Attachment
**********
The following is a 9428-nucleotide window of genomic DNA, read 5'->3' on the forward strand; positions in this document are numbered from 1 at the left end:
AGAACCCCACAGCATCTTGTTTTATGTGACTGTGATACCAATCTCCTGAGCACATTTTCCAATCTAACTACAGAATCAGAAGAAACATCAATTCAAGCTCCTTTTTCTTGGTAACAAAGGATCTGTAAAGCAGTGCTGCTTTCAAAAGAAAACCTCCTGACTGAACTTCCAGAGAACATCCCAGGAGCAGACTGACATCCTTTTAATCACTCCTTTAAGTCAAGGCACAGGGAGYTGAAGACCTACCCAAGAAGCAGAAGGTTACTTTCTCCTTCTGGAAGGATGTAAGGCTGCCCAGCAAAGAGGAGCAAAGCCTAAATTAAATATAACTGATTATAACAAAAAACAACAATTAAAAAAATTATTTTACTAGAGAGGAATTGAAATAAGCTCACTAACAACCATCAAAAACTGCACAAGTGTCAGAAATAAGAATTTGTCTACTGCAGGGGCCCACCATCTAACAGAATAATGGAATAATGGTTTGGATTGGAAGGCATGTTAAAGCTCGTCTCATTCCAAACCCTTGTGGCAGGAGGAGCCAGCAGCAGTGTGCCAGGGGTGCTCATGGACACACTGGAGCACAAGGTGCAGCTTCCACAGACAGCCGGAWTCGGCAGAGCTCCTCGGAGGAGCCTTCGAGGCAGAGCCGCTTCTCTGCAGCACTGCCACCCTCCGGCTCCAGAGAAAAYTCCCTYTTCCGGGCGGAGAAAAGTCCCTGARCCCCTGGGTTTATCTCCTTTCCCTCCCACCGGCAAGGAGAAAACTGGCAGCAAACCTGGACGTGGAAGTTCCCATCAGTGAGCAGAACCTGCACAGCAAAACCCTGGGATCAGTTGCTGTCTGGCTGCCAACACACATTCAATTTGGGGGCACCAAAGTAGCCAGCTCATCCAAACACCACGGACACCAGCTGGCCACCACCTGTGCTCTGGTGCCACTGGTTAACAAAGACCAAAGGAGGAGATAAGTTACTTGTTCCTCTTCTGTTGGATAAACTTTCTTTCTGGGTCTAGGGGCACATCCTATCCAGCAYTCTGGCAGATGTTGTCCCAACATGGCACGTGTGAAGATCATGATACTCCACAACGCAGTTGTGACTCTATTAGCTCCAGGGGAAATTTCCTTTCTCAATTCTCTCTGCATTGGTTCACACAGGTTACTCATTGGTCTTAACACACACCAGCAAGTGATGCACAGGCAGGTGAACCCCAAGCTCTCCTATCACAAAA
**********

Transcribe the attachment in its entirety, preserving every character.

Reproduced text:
The following is a 9428-nucleotide window of genomic DNA, read 5'->3' on the forward strand; positions in this document are numbered from 1 at the left end:
AGAACCCCACAGCATCTTGTTTTATGTGACTGTGATACCAATCTCCTGAGCACATTTTCCAATCTAACTACAGAATCAGAAGAAACATCAATTCAAGCTCCTTTTTCTTGGTAACAAAGGATCTGTAAAGCAGTGCTGCTTTCAAAAGAAAACCTCCTGACTGAACTTCCAGAGAACATCCCAGGAGCAGACTGACATCCTTTTAATCACTCCTTTAAGTCAAGGCACAGGGAGYTGAAGACCTACCCAAGAAGCAGAAGGTTACTTTCTCCTTCTGGAAGGATGTAAGGCTGCCCAGCAAAGAGGAGCAAAGCCTAAATTAAATATAACTGATTATAACAAAAAACAACAATTAAAAAAATTATTTTACTAGAGAGGAATTGAAATAAGCTCACTAACAACCATCAAAAACTGCACAAGTGTCAGAAATAAGAATTTGTCTACTGCAGGGGCCCACCATCTAACAGAATAATGGAATAATGGTTTGGATTGGAAGGCATGTTAAAGCTCGTCTCATTCCAAACCCTTGTGGCAGGAGGAGCCAGCAGCAGTGTGCCAGGGGTGCTCATGGACACACTGGAGCACAAGGTGCAGCTTCCACAGACAGCCGGAWTCGGCAGAGCTCCTCGGAGGAGCCTTCGAGGCAGAGCCGCTTCTCTGCAGCACTGCCACCCTCCGGCTCCAGAGAAAAYTCCCTYTTCCGGGCGGAGAAAAGTCCCTGARCCCCTGGGTTTATCTCCTTTCCCTCCCACCGGCAAGGAGAAAACTGGCAGCAAACCTGGACGTGGAAGTTCCCATCAGTGAGCAGAACCTGCACAGCAAAACCCTGGGATCAGTTGCTGTCTGGCTGCCAACACACATTCAATTTGGGGGCACCAAAGTAGCCAGCTCATCCAAACACCACGGACACCAGCTGGCCACCACCTGTGCTCTGGTGCCACTGGTTAACAAAGACCAAAGGAGGAGATAAGTTACTTGTTCCTCTTCTGTTGGATAAACTTTCTTTCTGGGTCTAGGGGCACATCCTATCCAGCAYTCTGGCAGATGTTGTCCCAACATGGCACGTGTGAAGATCATGATACTCCACAACGCAGTTGTGACTCTATTAGCTCCAGGGGAAATTTCCTTTCTCAATTCTCTCTGCATTGGTTCACACAGGTTACTCATTGGTCTTAACACACACCAGCAAGTGATGCACAGGCAGGTGAACCCCAAGCTCTCCTATCACAAAA